With so many ways to boost your donor stewardship, CRMs are more than just data tracking tools. Use your nonprofit CRM to its full advantage to reap the benefits of long-lasting donor relationships!

John Killoran

John Killoran is CEO of @Pay, an exciting new fundraising technology that makes it easy for people to donate in two clicks from text, email, web and social media sites.  John pioneered SMTP payments and has been a major innovator in the mobile payments space for the past 5 years. When he is not running a company, he is cooking food for his family and telling his dogs to stop barking.

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Make a Smart Investment

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Many nonprofits, especially small ones, are working with limited resources (money, staff, time). I know how hard that is and your default mode may be to say we can’t afford to do this.  

Be careful. What are you saying you can’t afford to do? It may be something you should be doing.

Here are a couple of areas you may be neglecting that I believe you can’t afford not to invest in. You’ll need to spend some money up front, but it will pay off in the long run.

Invest in a good database

If you’re using Excel instead of a database because it’s free, stop doing that. A spreadsheet is not a database. Your Worst Fundraising Enemy

A good database won’t be free, but there are affordable options for small organizations. Compare Non-Profit Software  You don’t want to limit yourself by choosing a database that can only hold a certain number of records or can only be used on one computer because you don’t want to pay for additional licenses.

A good database can help you raise more money. You can segment your donors by amount and politely ask them to give a little more in your next appeal – $35 or $50 instead of $25.

A good database can help you with retention, which will save you money since it costs less to keep donors than to acquire new ones. You can personalize your letters and email messages. No more Dear Friend. You can welcome new donors and thank donors for their previous support. You can send targeted mailings to lapsed donors to try to woo them back. You can record any personal information, such as conversations you had with a donor and their areas of interest.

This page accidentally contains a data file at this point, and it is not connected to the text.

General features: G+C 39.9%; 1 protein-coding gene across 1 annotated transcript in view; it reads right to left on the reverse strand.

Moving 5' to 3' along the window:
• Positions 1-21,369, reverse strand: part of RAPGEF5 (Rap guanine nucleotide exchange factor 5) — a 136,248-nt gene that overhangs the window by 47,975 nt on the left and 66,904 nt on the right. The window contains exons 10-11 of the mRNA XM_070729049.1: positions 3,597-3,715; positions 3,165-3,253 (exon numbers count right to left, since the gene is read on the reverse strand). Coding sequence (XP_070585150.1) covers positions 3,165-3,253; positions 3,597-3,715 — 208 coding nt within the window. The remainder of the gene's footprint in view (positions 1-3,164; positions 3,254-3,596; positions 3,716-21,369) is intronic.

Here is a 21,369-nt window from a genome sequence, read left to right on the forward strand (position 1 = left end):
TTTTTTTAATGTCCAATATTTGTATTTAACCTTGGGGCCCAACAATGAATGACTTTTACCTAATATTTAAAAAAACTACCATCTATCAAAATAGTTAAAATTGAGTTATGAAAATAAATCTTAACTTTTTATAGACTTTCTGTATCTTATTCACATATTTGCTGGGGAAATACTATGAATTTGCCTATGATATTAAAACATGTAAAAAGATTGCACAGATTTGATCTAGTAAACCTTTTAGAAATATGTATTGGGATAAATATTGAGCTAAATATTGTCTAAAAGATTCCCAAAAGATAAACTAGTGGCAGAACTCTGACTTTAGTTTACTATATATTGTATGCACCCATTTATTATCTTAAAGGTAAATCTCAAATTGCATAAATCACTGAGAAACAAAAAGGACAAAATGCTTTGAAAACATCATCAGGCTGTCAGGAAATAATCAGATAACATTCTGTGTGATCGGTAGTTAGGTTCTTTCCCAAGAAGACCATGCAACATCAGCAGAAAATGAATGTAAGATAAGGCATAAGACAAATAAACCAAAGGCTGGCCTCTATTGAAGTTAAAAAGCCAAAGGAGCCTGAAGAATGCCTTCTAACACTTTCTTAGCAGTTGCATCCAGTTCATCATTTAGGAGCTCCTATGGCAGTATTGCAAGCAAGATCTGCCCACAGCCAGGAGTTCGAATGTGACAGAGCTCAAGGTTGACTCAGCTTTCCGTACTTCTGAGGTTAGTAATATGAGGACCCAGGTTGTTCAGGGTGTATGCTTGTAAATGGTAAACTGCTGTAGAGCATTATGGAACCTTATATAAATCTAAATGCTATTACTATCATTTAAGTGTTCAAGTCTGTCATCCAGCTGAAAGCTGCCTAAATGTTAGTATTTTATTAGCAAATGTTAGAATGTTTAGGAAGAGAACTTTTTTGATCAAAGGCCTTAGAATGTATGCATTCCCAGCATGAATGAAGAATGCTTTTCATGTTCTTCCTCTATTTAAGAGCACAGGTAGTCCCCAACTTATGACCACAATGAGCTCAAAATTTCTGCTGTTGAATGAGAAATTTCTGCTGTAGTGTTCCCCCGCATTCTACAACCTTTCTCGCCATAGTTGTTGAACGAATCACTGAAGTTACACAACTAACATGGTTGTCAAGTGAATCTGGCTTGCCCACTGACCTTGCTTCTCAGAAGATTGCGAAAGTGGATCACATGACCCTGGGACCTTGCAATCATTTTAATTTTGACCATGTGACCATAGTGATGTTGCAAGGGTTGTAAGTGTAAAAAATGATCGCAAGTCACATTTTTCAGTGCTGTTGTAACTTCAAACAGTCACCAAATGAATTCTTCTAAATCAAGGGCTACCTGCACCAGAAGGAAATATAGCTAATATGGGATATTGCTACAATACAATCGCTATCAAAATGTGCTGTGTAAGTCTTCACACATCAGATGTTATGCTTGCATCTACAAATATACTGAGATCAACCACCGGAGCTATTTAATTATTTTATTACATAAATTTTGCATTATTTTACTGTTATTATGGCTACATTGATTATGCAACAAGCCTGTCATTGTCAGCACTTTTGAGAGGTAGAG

Don’t cut corners when it comes to your donor data. You can’t afford to do that.

Invest in direct mail

If you never or rarely use direct mail, you’re missing out on an effective and more personal way to communicate with your donors. Think of the immense amount of email and social media posts you receive as opposed to postal mail. Your donors will be more likely to see your messages if you send them by mail.

If money is tight, you don’t have to mail that often. Quality is more important than quantity but aim for at least four times a year.

Put some thought into what you send. Some ideas, besides appeal letters, include thank you cards; Thanksgiving, holiday, or Valentine’s Day cards; infographic postcards; and two to four-page newsletters and annual/progress reports. Make everything donor-centered like the examples in this post. Your Donors Are Your Partners  You could put a donation envelope in your newsletter to raise some additional revenue, but don’t put one in a thank you or holiday card.

Shorter is better. Lengthy communication will cost more and your donors are less likely to read it.

A few ways you can use direct mail without breaking your budget are to clean up your mailing lists to avoid costly duplicate mailings, spread thank you mailings throughout the year – perhaps to a small number of donors each month, and look into special nonprofit mailing rates. You may also be able to get print materials done pro bono or do them in-house, as long as they look professional.